April 23 COVID-19 Update
We’ve been tracking the status on inter-provincial travel ever since last week when Dr. Roussin instituted a new public health order requiring everyone returning to Manitoba self-isolate for 14 days. At first, it seemed as though there were no exemptions to this for construction workers, but late yesterday we received new information both for workers coming into Manitoba to perform work and for those who have been outside of the province to perform work.
For those coming in to Manitoba to perform work:
Construction workers are allowed to enter Manitoba to perform construction work – but the province has released a bulletin featuring measures they must take to ensure the safety of themselves and others. If you have workers coming in to the province to perform work make sure you’re following the measures which you can find here.
For those with workers going in to other provinces to perform work
As of April 17, anyone returning to Manitoba will be forced to self-isolate for 14 days, or be in violation of the Public Health Order and subject to fines.
An exception to this order was added on April 22, which impacts construction workers:
(f) Manitoba residents who regularly travel outside Manitoba to areas that are close to the Manitoba border to work, access health services or for other essential purposes, including access to their property or business, if they:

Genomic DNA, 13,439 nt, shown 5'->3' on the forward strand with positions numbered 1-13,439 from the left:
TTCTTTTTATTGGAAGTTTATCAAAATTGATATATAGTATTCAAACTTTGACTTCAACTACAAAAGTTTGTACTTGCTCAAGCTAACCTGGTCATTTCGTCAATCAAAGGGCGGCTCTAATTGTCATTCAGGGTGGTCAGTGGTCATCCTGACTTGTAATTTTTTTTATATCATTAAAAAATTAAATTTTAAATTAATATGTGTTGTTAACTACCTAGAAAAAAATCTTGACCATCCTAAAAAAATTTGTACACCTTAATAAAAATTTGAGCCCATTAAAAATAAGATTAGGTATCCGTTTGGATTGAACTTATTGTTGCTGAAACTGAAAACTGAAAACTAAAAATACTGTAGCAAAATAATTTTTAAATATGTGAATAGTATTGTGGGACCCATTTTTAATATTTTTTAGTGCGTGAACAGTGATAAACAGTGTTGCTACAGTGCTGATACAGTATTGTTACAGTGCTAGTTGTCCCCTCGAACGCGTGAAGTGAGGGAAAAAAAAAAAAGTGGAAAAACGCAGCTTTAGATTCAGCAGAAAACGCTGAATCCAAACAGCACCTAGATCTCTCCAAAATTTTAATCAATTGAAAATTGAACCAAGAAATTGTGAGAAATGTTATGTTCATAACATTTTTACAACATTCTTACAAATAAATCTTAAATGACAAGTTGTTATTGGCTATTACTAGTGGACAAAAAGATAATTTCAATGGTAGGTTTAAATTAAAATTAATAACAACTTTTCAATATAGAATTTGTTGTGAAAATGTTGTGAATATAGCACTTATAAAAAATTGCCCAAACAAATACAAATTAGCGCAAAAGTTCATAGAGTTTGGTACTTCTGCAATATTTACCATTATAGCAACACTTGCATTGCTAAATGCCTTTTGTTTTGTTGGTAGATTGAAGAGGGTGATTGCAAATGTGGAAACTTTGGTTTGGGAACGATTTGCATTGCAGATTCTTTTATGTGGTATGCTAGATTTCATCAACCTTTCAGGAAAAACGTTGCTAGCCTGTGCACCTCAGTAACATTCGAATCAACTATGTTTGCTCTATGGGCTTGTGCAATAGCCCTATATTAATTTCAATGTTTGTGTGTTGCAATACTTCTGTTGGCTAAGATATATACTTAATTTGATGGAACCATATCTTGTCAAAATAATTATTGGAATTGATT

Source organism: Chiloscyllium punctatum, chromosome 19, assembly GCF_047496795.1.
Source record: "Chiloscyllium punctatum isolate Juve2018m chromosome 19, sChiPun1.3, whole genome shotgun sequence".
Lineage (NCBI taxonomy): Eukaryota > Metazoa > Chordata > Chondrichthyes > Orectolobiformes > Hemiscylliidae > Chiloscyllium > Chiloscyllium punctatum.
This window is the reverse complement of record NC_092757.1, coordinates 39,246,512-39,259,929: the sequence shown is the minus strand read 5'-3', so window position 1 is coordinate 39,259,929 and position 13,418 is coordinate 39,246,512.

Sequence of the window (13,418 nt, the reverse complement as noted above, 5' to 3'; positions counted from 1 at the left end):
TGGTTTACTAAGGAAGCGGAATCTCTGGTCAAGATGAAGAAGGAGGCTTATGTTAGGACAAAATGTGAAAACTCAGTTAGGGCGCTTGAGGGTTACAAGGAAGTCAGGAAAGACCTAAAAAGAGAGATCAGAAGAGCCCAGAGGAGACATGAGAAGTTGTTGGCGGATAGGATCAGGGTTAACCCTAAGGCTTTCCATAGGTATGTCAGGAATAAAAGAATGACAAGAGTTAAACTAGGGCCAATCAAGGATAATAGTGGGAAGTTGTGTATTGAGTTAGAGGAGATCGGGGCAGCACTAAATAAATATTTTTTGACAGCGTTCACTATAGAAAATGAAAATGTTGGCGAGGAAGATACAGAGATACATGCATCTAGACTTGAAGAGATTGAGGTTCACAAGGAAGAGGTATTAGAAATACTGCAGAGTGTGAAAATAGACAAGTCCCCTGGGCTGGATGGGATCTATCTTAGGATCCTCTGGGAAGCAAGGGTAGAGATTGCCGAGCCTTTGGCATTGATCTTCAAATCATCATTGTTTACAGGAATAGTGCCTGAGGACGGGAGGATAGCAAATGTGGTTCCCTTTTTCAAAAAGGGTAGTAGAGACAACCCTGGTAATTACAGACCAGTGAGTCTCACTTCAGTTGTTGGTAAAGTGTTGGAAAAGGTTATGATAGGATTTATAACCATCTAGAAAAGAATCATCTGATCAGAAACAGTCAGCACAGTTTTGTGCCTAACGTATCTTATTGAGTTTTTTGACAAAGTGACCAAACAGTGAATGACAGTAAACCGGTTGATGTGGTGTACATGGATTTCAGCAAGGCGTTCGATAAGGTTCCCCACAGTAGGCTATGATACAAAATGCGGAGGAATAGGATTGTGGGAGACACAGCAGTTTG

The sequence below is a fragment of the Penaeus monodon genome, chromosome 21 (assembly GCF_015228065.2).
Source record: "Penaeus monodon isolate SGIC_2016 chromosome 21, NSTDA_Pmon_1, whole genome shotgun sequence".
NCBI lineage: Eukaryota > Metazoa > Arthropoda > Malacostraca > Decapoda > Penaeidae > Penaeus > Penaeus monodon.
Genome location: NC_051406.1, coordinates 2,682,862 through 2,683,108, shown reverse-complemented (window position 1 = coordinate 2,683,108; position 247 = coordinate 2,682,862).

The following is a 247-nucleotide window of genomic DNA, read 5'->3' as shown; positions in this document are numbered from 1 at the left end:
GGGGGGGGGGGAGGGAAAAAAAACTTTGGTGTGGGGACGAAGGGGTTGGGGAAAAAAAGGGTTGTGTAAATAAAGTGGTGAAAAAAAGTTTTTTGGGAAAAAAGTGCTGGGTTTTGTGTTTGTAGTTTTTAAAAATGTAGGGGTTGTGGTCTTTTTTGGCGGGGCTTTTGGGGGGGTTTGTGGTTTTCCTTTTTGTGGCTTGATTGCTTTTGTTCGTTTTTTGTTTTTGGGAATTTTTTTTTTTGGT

(i) are not displaying any symptoms of COVID-19,
(ii) restrict their travel outside Manitoba to the minimum required for the purpose of their visit, and
(iii) limit their use of local services to the minimum required given the circumstances of their visit;
So, construction workers in Manitoba may continue to travel for work as long as they are close to the border, don’t have any symptoms, do not do anything other than work while away, and limit their use of local services while in another province.
Jeff Wharton, Provincial Minister of Crown Services, announced this morning that Manitoba Public Insurance would be giving rebates totaling $110 million back to ratepayers due to a surplus resulting from a drop in claims due to COVID-19.
Rebates will be approximately 11% of your premiums, for an average of $140-$160 per policy. Cheques are expected to be in the mail at the end of May or early June.